Wonderful, Terrible Pride John Ruskin, an English author and art critic, stated that “It is better to lose your pride with someone you love rather than to lose that someone you love with your useless pride.” “The Scarlet Ibis” by James Hurst demonstrates the relationship of two brothers. The story is about the narrator and his new brother, Doodle, who is not the same as most boys his age. When Doodle is born, his parents and doctors did not think he would survive. Because Doodle is behind on everything, the narrator decides to teach Doodle some activities so his brother can be like the other kids his age. In the end, the narrator works Doodle so hard that he eventually contributes to his dis death.
TWO HANDS The poem “Two Hands” By Jon Stallworthy depicts the angst felt by a son vis-à-vis his more successful father. The title itself suggests that despite being physically similar their personalities are different. We know that the protagonist’s father is a hard working individual from the usage of the word “late.” The poet uses personification in the line “a pencil nodding stiffly in the hand” to show his perseverance despite having “thirteen times between breakfast and supper” worked dexterously as surgeon denoted by the word “scalpel”. There is also an element of sarcasm in the poem as the poet is commenting on the frequency with which he operates and this also shows the poet’s own sense of inferiority. The poet here uses alliteration in line 1 and 2 to highlight the words “study, sits, stiffly” which brings out the father’s character and uses the same technique in line 3 “that thirteen times” by repeating the letter “t” to create a chatty and colloquial style that continues throughout the poem.
The father loved his son at this point in the story because the latter had brought him respect and was alluding to the fact that his father had a big hand in all of his success. The whole situation turned on its head once Rakesh became a doctor and started to emerge from the shadow of his father. He was apparently only concerned about his father’s health but his pater interpreted his actions as something far more devious. This caused the father to be displeased with his son and led him to discuss his sufferings with the neighbours. The father was devaluing his son’s efforts because Rakesh was no longer the young, obedient boy who would never go against his father’s wishes.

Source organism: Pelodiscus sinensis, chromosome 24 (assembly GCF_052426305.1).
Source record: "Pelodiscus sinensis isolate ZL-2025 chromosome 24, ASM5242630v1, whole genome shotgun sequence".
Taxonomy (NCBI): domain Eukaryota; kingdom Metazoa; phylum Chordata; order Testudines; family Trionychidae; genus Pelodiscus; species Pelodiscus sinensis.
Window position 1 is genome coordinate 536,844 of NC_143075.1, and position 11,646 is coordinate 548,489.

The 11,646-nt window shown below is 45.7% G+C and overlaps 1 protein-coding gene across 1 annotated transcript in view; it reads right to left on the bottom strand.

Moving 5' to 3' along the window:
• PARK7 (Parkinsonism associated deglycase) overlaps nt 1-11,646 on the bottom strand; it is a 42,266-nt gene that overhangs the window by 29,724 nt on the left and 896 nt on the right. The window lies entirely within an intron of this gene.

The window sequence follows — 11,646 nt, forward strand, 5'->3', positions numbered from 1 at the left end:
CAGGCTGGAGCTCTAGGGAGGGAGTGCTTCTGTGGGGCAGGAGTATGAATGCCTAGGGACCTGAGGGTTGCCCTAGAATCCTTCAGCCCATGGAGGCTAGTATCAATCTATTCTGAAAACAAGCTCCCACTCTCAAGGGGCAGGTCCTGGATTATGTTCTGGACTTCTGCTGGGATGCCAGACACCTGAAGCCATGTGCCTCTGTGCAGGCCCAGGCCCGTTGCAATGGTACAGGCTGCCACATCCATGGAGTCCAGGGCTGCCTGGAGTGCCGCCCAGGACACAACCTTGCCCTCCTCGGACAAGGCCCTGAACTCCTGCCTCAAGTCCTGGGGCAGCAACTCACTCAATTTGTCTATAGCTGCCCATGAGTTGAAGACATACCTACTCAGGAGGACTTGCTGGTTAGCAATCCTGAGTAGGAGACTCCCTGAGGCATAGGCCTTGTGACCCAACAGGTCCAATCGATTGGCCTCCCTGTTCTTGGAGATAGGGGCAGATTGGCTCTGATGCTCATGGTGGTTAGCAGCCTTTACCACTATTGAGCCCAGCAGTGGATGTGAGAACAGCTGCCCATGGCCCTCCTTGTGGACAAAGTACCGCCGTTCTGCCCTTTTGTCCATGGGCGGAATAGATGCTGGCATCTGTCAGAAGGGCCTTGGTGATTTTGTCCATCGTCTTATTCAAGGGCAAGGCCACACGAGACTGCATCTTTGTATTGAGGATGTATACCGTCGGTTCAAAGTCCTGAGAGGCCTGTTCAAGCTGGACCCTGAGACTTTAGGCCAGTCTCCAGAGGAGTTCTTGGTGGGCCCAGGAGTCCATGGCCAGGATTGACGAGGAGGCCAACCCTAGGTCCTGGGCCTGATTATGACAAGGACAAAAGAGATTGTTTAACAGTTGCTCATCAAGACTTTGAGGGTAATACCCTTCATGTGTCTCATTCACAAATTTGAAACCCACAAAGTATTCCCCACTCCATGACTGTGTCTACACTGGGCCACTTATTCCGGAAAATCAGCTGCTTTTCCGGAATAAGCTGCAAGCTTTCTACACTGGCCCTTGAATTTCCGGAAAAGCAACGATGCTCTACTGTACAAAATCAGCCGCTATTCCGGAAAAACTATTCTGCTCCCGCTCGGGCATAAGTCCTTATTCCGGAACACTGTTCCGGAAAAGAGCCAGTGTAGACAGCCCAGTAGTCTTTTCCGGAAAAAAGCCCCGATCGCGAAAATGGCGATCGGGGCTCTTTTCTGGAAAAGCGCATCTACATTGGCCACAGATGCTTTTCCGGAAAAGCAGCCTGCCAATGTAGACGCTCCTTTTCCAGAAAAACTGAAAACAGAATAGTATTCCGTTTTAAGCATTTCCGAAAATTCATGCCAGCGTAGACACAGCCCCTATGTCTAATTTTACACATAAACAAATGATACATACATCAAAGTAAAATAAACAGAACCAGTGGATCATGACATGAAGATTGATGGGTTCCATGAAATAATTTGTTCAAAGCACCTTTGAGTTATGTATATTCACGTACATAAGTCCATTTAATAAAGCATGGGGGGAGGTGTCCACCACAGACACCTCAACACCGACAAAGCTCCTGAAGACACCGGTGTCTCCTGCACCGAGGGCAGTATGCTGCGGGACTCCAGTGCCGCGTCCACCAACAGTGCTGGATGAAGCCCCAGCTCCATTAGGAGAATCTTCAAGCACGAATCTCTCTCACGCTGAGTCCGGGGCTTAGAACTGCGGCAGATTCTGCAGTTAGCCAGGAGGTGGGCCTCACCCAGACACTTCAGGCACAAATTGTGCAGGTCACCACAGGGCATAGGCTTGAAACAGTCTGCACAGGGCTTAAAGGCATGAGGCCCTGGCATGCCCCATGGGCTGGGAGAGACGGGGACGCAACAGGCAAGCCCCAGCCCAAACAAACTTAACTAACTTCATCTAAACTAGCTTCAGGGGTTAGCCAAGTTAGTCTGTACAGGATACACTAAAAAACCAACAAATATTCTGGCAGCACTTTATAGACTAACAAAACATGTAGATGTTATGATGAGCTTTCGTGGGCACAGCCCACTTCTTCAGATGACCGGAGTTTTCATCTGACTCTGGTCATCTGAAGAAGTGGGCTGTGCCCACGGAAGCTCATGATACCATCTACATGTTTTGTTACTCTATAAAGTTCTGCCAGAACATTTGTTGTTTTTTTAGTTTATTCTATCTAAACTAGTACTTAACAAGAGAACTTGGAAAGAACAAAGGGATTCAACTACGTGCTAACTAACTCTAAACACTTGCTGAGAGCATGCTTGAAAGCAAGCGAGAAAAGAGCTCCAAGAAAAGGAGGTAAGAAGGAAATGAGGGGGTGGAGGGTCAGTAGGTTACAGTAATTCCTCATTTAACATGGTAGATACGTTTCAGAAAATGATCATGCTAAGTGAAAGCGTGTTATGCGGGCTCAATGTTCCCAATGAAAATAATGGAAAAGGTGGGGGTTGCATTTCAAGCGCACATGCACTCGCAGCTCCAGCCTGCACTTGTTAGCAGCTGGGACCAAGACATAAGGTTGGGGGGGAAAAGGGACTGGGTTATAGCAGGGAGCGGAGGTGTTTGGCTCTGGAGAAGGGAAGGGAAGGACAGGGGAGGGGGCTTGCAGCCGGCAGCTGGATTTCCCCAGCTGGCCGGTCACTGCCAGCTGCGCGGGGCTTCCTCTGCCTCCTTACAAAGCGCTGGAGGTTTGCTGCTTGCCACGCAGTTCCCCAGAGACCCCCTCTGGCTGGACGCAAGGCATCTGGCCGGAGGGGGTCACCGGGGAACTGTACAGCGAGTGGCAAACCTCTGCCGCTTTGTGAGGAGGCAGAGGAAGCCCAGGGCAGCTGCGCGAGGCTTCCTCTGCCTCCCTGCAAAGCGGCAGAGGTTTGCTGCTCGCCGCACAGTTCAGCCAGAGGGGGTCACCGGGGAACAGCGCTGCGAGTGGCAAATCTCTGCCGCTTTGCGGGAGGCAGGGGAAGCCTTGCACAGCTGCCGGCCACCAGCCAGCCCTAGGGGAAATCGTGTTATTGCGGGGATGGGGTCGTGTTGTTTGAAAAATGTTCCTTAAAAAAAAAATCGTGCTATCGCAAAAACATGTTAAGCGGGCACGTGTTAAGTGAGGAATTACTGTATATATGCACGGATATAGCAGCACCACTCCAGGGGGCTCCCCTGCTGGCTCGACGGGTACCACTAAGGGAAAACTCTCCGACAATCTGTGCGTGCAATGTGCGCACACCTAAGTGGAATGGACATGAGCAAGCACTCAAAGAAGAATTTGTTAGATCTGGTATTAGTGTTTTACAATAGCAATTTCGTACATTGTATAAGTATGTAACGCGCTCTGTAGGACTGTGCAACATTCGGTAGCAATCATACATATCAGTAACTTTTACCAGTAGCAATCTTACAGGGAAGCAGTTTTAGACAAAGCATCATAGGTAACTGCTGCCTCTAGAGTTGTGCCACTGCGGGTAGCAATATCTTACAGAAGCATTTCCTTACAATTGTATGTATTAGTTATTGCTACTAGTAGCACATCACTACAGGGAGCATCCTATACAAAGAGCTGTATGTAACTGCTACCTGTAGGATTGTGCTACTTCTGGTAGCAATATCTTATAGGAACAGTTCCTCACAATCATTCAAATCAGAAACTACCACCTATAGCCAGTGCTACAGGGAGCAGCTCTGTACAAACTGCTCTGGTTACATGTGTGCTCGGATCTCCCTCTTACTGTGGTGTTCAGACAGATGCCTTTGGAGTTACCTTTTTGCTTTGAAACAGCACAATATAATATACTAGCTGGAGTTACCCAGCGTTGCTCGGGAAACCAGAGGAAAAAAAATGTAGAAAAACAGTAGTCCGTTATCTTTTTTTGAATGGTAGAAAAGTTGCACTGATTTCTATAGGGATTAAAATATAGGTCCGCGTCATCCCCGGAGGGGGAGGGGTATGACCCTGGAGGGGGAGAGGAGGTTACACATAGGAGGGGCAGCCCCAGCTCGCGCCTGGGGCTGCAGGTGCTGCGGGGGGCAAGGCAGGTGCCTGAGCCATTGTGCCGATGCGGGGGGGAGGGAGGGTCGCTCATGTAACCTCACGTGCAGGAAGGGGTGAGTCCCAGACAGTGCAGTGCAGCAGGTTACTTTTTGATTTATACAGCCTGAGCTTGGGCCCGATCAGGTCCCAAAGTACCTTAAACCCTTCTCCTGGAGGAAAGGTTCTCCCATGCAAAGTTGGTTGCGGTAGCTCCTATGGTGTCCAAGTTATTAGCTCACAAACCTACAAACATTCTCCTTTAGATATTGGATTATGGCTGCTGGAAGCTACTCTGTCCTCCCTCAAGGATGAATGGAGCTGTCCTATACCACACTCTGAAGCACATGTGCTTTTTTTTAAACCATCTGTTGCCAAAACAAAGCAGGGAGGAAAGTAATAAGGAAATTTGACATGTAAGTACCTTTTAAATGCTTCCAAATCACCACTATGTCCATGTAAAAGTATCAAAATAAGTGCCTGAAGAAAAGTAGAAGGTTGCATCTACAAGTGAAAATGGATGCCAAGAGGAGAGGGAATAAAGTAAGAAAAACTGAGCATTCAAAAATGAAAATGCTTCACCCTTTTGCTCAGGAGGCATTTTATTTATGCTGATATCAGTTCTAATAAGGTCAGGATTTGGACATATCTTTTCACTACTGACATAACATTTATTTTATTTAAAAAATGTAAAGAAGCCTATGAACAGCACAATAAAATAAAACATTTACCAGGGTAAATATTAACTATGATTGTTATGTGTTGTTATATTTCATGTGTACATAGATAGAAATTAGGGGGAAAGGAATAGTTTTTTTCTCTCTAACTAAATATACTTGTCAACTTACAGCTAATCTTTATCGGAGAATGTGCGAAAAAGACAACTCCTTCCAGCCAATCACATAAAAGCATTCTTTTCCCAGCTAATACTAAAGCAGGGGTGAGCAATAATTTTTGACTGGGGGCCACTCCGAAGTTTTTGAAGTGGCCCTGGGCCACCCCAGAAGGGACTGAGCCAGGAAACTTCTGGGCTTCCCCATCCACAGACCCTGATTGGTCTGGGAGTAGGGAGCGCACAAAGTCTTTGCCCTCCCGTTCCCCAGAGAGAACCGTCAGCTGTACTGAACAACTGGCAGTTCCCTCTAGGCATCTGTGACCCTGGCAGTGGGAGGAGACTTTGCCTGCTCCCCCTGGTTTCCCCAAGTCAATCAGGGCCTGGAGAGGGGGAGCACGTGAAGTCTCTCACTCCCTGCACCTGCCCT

Wesley lives under the shadow of his brother Frank and as the story progresses he is slowly escaping it. However, despite Wesley’s wilted physique and lack of superiority in the Hayden family hierarchy, he possesses a great deal of moral virtue and mental strengths. First of all, Wesley’s leg injury leads to other factors to develop Wesley as a better and stronger man. In his life he goes through many obstacles, such as his failure to go to war, and thus becoming the underdog of the Hayden family. This is discovered when the patriarch, Julian Hayden, says to his son Wesley “Ever since the war…Ever since Frank came home in a uniform and you stayed home, you’ve been jealous” (118).
Topic 2 Many male teenagers have a sense of invincibility. They believe they are better than everybody else; they are inherently self-absorbed and selfish. It has been suggested that the protagonist of Dr Peter Goldsworthy’s novel, “Maestro,” a pianist named Paul Crabbe is such a person. Throughout a large portion of the novel, this is reflected in his relationship with his piano teacher, Herr Eduard Keller, and the treatment of his peers. However, his egocentric, conceited attitude is largely due to the treatment he receives from his parents, and a result of puberty.